I had some hesitation about using the word "loser" in the subject line, but then I figured, that such a person would never read this (#20 below).
Also, "loser" is not a word in my vocabulary -- I don't like it and I don't use it -- but it does appear to be a word thought frequently by a functioning sibling of such a troubled and troubling individual. Over time the functioning sibling learns to limit their involvement with this sibling, but is not infrequently drawn back in by their parents whose distress and anguish is nearly unbearable to the functioning sibling especially when it causes health problems in a parent.
I am writing this to check out the size of the unmet need to help a sibling or an adult child age 18+ with the following profile (according to the functioning sibling):
I don't like to bring up problems that merely make people more miserable and that there is no solution to. However after spending two years of due diligence I have found that there exists in the mental health system a subspecialty called outpatient psychiatric and psychological rehabilitation that I was unaware of.
Outpatient psychiatric and psychological rehabilitation essentially provides a seamless team of individuals that work together on an outpatient basis that is the equivalent of the inpatient teams that do so in either psychiatric or drug and alcohol inpatient facilities.
One of the problems when patients are discharged from such inpatient facilities is that the patient and their family are on their own recognizance regarding following through. Such inpatient facilities or for that matter appointments in doctors' and therapists' office provide stabilization of patients, but not treatment. Treatment needs to take place where and how patients live on the outside. Just as more and more people stick to exercise routines like spinning or cycling classes in groups at sports facilities the same is true with recently discharged psychiatric and substance abuse patients, but in the latter cases they often need someone to come and take them to doctor's and therapist appointments and other outpatient services and too often the patient/parent relationship is too emotionally charged.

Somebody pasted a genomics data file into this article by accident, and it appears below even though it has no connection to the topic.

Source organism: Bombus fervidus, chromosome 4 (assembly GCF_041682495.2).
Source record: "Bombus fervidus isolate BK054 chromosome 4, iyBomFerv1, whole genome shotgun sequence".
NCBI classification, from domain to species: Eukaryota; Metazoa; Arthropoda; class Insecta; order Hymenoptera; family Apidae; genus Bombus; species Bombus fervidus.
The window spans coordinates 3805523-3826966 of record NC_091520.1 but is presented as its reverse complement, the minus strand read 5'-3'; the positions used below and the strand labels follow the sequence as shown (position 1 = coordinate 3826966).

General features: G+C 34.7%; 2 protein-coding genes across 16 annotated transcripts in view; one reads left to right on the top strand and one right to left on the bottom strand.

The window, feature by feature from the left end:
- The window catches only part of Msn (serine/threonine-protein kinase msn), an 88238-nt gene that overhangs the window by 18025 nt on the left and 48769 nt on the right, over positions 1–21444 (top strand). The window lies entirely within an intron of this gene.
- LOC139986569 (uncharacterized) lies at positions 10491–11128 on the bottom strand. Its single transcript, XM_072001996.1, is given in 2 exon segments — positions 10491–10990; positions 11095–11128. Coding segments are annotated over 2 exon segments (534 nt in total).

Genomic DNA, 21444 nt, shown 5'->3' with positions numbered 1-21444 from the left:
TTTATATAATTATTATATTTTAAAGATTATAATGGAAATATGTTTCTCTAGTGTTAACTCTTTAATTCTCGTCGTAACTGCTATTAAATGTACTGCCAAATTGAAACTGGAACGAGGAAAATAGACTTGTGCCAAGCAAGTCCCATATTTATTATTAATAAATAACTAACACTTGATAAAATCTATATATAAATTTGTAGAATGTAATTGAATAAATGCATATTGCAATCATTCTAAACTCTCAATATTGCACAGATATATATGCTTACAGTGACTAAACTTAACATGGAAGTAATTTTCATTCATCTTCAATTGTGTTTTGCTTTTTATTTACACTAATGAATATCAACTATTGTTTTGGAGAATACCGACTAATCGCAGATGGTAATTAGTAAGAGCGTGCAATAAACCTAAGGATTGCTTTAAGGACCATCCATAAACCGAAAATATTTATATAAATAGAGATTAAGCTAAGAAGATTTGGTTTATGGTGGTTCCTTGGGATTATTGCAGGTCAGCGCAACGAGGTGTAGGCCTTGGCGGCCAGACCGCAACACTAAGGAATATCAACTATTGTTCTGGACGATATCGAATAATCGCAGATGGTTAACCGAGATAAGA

The reason AA and other 12 Step Programs have a better record for helping alcoholics and other addicts is that sponsors meet them or even pick them up to take them to meetings in the community. Outpatient psychiatric and psychological rehabilitation does the same except that the case managers (usually with Masters or higher level psychology degrees) serve as highly skilled psychologically trained companions that pick patients up and take them to their doctors' and therapists' appointments, defuse the relationship between patients and their often anxious and overcontrolling parents and even serve - with the patient's permission - as the eyes and ears of the treating psychiatrist or psychotherapist. By doing this they are able to let that professional know of an acute deterioration of the patient's condition that the patient may not report to their doctor or therapist until the next appointment. And that might be too late and not before a relapse has begun to happen.
The AA and other 12 Step support network is extensive and works well with cooperative alcoholics and substance abuse patients who need and accept help, but there are few coordinated and seamless outpatient programs for recently discharged uncooperative and non-compliant psychiatric and substance abusing patients who don't follow through on treatment.
Sadly and tragically, the majority of the shooters we read about every couple months fall into the category of psychiatric patients who had seen mental health professionals, but then didn't follow through often because they didn't have a cooperative relationship with a family member nor a psychologically trained outpatient teacher/mentor/coach to treat them where they live.
If you have need for such services ask around in your community if and where there are outpatient psychiatric rehabilitation programs that work as closely together coordinating psychiatric and psychological rehabilitation similar to what is done on an inpatient basis.